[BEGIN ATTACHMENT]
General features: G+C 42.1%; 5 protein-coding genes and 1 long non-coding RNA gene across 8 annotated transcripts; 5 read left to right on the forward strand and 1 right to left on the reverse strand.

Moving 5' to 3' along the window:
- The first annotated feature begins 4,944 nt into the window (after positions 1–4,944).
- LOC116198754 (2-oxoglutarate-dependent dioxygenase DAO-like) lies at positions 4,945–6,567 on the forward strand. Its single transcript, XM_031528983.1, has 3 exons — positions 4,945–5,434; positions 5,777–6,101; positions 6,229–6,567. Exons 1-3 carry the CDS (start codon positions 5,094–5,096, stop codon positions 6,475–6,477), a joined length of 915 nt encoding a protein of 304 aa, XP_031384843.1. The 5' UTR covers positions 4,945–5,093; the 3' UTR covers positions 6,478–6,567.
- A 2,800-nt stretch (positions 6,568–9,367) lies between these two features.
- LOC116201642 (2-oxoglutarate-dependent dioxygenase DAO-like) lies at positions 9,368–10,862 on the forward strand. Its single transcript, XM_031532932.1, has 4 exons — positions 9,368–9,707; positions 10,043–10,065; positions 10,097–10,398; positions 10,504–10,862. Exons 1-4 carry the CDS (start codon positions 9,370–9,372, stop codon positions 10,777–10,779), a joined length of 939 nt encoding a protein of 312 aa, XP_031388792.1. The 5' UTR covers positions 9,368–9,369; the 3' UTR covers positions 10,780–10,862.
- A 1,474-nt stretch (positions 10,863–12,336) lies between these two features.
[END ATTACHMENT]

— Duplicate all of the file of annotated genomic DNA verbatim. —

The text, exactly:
General features: G+C 42.1%; 5 protein-coding genes and 1 long non-coding RNA gene across 8 annotated transcripts; 5 read left to right on the forward strand and 1 right to left on the reverse strand.

Moving 5' to 3' along the window:
- The first annotated feature begins 4,944 nt into the window (after positions 1–4,944).
- LOC116198754 (2-oxoglutarate-dependent dioxygenase DAO-like) lies at positions 4,945–6,567 on the forward strand. Its single transcript, XM_031528983.1, has 3 exons — positions 4,945–5,434; positions 5,777–6,101; positions 6,229–6,567. Exons 1-3 carry the CDS (start codon positions 5,094–5,096, stop codon positions 6,475–6,477), a joined length of 915 nt encoding a protein of 304 aa, XP_031384843.1. The 5' UTR covers positions 4,945–5,093; the 3' UTR covers positions 6,478–6,567.
- A 2,800-nt stretch (positions 6,568–9,367) lies between these two features.
- LOC116201642 (2-oxoglutarate-dependent dioxygenase DAO-like) lies at positions 9,368–10,862 on the forward strand. Its single transcript, XM_031532932.1, has 4 exons — positions 9,368–9,707; positions 10,043–10,065; positions 10,097–10,398; positions 10,504–10,862. Exons 1-4 carry the CDS (start codon positions 9,370–9,372, stop codon positions 10,777–10,779), a joined length of 939 nt encoding a protein of 312 aa, XP_031388792.1. The 5' UTR covers positions 9,368–9,369; the 3' UTR covers positions 10,780–10,862.
- A 1,474-nt stretch (positions 10,863–12,336) lies between these two features.